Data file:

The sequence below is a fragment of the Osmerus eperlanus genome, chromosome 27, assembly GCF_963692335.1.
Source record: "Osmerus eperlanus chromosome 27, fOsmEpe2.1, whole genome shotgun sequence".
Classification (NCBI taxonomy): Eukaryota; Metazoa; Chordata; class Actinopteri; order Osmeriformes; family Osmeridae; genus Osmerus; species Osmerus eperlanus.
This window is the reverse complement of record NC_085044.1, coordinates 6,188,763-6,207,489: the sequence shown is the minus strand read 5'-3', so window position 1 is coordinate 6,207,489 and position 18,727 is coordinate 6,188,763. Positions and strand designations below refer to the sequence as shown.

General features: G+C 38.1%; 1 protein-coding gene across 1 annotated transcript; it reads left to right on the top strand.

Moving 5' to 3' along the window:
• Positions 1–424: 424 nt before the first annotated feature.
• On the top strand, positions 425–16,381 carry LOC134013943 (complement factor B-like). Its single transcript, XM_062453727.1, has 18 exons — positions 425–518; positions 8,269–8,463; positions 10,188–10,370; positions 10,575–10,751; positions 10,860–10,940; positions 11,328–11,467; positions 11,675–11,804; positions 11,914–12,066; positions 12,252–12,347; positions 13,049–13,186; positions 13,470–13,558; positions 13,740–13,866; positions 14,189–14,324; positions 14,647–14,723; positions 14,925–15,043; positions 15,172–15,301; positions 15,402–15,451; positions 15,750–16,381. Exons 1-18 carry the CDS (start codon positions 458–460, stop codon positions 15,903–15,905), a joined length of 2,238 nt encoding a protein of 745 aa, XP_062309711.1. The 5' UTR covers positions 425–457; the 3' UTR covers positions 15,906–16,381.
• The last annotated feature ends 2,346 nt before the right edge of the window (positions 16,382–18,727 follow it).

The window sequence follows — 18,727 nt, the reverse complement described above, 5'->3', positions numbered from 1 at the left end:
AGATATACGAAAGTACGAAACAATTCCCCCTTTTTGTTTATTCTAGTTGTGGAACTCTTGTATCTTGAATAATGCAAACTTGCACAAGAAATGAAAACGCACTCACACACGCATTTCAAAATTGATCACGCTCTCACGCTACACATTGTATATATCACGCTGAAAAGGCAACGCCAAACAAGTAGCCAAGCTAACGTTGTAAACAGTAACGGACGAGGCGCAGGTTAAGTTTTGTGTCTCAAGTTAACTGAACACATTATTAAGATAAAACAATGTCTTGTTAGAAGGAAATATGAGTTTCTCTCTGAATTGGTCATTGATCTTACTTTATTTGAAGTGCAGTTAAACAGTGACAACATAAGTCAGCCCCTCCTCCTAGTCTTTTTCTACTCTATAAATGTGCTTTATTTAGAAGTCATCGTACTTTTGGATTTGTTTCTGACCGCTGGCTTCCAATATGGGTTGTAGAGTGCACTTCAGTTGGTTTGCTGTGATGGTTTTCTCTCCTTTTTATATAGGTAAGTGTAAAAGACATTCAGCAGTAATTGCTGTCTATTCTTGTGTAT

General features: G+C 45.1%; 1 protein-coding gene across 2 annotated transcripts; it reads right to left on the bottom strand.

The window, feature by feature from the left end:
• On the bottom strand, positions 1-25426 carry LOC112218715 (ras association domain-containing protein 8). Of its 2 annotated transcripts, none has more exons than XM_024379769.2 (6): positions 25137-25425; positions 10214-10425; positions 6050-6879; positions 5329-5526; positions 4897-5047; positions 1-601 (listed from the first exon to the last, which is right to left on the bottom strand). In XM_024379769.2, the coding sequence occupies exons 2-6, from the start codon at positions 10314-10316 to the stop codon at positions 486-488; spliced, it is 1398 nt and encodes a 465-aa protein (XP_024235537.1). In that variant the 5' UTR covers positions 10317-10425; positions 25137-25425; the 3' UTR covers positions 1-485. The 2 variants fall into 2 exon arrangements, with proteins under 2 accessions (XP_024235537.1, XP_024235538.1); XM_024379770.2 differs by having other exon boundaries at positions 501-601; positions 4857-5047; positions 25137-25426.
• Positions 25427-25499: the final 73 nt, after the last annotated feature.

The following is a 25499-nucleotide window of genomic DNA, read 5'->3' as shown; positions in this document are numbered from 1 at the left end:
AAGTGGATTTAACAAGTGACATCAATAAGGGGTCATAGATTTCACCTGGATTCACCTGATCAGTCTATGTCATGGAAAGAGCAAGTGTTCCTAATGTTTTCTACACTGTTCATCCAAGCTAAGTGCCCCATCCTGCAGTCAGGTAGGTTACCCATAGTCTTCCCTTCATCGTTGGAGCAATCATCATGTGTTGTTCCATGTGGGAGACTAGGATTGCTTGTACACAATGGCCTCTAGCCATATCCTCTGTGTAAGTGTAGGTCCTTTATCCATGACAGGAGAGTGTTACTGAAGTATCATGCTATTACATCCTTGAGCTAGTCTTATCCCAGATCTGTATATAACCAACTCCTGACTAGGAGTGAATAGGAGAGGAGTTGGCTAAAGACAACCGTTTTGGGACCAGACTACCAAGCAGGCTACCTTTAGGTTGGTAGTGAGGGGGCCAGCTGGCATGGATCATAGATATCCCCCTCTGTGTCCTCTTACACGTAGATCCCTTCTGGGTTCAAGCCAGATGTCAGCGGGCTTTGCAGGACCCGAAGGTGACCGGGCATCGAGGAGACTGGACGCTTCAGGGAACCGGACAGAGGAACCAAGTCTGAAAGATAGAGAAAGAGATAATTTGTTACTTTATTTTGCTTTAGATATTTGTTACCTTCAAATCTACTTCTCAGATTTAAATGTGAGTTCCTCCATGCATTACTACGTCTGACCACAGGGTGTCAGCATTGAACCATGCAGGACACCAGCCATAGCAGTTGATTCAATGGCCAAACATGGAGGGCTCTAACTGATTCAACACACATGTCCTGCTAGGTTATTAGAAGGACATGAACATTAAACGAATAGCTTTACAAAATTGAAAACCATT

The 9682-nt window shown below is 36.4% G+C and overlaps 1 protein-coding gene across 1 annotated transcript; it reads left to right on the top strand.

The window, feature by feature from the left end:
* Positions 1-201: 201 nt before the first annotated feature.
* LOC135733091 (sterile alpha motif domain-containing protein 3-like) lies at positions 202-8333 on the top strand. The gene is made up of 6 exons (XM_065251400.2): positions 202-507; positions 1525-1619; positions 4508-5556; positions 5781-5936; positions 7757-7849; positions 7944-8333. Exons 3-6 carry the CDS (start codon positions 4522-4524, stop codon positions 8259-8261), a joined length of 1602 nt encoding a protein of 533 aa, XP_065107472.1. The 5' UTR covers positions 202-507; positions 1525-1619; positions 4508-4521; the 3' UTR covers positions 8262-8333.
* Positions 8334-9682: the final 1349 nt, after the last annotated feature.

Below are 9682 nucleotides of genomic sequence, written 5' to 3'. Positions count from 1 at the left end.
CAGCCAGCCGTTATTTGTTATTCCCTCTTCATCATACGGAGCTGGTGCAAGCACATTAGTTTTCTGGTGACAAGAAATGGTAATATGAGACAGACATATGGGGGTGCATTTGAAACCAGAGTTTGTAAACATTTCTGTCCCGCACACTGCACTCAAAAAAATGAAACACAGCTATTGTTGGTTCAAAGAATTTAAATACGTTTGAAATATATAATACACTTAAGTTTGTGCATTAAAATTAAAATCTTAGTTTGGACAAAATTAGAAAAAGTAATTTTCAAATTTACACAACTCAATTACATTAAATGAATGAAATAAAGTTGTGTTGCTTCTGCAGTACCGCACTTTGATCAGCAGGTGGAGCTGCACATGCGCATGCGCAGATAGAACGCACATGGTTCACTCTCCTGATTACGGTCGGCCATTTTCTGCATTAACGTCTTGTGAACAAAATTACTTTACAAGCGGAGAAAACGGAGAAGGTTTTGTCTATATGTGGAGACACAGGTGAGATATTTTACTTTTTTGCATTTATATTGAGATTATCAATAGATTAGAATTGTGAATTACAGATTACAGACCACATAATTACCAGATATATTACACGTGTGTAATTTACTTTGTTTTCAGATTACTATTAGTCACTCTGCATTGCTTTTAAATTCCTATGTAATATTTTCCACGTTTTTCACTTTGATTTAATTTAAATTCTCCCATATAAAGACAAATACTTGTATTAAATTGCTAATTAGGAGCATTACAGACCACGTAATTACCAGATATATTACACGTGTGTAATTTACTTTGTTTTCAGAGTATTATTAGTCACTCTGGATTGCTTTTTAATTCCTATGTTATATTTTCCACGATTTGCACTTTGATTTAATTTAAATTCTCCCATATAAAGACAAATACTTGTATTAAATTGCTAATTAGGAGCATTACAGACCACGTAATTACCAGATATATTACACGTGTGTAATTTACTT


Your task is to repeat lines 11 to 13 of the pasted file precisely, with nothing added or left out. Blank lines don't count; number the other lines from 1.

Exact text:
AGATATACGAAAGTACGAAACAATTCCCCCTTTTTGTTTATTCTAGTTGTGGAACTCTTGTATCTTGAATAATGCAAACTTGCACAAGAAATGAAAACGCACTCACACACGCATTTCAAAATTGATCACGCTCTCACGCTACACATTGTATATATCACGCTGAAAAGGCAACGCCAAACAAGTAGCCAAGCTAACGTTGTAAACAGTAACGGACGAGGCGCAGGTTAAGTTTTGTGTCTCAAGTTAACTGAACACATTATTAAGATAAAACAATGTCTTGTTAGAAGGAAATATGAGTTTCTCTCTGAATTGGTCATTGATCTTACTTTATTTGAAGTGCAGTTAAACAGTGACAACATAAGTCAGCCCCTCCTCCTAGTCTTTTTCTACTCTATAAATGTGCTTTATTTAGAAGTCATCGTACTTTTGGATTTGTTTCTGACCGCTGGCTTCCAATATGGGTTGTAGAGTGCACTTCAGTTGGTTTGCTGTGATGGTTTTCTCTCCTTTTTATATAGGTAAGTGTAAAAGACATTCAGCAGTAATTGCTGTCTATTCTTGTGTAT

General features: G+C 45.1%; 1 protein-coding gene across 2 annotated transcripts; it reads right to left on the bottom strand.

The window, feature by feature from the left end: